edit: As long as my PS3 or similar can play my movies and stream shit from my computer across the room, it's never going anywhere. Both are pretty much a necessity still at this point.

    I've got a Mac Mini hooked to my TV. It's a great, seamless little media machine but useless for games. From what I've read of the new Intel PC and mobile processors, the bog standard out-of-the-box processors are going to have powerful enough GPUs to match either of the next gen consoles.

    When I can hook up a tiny PC to my TV, set up a wireless controller with a few clicks and then play and mod virtually any Steam game, I no longer have a need for a console. I'm a minority there, but the way Steam and the success of the iGames is pushing PC manufacturers to look at building mass market machines that can handle gaming, I don't know that I'm that far ahead of the curve.

    There isn't any permutation of Haswell that will match the GPUs in the new Sony/MS consoles. Whoever told you that was wrong.

    What would they be equivalent to? I'd be quite happy with "slightly better than current gen."

  • KalTorakKalTorak Way up inside your butthole, Morty. WAAAAY up inside there.Registered User regular
    I'd like to put in the research and relatively small amount of money required to put together an HTPC that can do everything consoles can and more... for now though it is the convenience thing - knowing that games will work when I buy them, oh and the ability to resell my old games is pretty big; I'm more likely to buy a game new if I figure I can sell it on once I'm done with it. That's not open to me on PC, although the lower price usually reflects that.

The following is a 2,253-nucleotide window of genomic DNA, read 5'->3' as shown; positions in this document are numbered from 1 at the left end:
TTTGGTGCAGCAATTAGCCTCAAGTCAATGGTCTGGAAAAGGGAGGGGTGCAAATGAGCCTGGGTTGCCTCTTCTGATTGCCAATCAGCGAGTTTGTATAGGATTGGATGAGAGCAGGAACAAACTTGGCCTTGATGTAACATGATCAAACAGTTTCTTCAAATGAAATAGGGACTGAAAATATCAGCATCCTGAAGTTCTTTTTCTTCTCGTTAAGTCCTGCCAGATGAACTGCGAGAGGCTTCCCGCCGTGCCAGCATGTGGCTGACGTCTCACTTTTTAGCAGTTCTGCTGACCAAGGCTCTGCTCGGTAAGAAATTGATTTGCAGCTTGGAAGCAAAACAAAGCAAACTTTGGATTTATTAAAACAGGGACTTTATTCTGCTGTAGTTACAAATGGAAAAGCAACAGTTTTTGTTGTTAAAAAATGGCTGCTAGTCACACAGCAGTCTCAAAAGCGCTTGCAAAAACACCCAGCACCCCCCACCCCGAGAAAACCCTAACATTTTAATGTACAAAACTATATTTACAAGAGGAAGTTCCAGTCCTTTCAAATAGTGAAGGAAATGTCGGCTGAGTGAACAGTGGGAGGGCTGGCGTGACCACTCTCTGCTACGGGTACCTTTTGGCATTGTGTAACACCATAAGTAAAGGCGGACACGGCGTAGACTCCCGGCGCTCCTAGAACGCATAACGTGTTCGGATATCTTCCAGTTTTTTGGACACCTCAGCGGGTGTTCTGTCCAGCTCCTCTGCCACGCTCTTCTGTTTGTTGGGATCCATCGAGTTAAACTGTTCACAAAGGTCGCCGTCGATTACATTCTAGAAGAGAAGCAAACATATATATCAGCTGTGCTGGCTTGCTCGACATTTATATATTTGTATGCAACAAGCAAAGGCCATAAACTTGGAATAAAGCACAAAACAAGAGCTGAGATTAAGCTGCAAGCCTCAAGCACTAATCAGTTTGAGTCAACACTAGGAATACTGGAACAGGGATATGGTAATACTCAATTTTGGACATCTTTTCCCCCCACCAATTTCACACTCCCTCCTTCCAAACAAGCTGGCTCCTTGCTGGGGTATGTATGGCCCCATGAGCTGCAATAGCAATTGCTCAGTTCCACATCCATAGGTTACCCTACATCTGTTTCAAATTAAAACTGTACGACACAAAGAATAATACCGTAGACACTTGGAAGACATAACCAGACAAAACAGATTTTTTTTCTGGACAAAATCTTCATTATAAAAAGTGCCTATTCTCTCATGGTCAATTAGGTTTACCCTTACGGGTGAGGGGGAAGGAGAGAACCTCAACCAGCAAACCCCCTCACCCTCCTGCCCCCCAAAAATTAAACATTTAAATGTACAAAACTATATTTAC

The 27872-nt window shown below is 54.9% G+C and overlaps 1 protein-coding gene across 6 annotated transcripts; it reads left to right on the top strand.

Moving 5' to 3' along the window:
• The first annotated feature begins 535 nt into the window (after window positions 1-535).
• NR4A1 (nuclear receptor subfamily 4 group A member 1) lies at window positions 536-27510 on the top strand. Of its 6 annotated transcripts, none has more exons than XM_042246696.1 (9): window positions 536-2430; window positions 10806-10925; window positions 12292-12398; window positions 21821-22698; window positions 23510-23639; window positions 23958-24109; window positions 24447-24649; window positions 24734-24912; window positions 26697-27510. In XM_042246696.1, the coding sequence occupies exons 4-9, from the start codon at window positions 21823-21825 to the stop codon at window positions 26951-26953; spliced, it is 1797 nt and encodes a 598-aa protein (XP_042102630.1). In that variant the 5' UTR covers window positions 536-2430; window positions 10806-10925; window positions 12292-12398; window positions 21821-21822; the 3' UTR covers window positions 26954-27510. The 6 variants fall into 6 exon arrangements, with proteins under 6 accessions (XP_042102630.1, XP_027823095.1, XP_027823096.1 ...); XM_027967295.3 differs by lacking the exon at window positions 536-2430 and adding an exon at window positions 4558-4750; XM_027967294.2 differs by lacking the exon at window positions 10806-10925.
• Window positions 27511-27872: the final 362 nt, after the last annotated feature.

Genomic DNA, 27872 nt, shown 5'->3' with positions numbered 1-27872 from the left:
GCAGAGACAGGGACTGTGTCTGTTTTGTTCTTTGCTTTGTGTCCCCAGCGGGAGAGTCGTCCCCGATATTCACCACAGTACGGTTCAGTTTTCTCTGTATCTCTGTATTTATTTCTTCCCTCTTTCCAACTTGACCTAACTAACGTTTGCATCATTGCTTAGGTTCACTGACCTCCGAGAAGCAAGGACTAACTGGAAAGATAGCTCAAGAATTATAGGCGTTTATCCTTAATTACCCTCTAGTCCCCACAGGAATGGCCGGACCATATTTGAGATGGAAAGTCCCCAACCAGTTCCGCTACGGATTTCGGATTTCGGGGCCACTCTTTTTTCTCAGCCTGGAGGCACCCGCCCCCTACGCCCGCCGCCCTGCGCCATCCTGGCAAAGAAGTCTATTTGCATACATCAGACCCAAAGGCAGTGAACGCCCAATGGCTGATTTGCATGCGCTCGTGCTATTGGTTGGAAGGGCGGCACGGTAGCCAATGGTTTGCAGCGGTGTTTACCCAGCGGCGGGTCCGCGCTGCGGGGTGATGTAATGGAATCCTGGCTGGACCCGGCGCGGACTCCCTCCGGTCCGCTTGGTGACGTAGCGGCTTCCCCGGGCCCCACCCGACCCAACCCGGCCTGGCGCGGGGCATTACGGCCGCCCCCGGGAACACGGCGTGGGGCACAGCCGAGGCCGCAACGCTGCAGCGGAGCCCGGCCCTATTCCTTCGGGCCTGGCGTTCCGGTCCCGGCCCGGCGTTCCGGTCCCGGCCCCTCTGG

I'll have to reevaluate once the new consoles come out and all the chicken-littling about always-on-DRM or not playing used games gets settled.

  • dporowskidporowski Registered User regular
    dporowski wrote: »
    ElJeffe wrote: »
    ...but is ease of use going to sell consoles?

    Yes. Yes it is.

    Same reason people are more likely to buy a pre-built PC than make one, even though building your own PC results in a better machine for less money and is not at all hard to do. Same reason people go to Starbucks even though getting your own espresso machine and making your own lattes saves a ton of money and isn't that hard.

    Never underestimate the appeal of convenience.

    True. But this last generation of consoles has gotten increasingly less convenient and narrowed the gap between the effort to make PC games work and the effort required to make console ones work. With the addition of installation (and thus hard drive space issues), patches, crash-prone consoles and/or overheating, etc, I feel like if anything it takes less effort for me to game on my PC.

    At least on my PC, 100% of my games are on Steam. I just click the icon and away we go (except for stuff like Skyrim where heavy modding is a thing). On my PS3, I need to boot it up, find the disc, make sure my controllers are charged, hope there isn't a new patch (though I have PS+ now, so that's not an issue)...it's not the way it used to be back in the previous generations.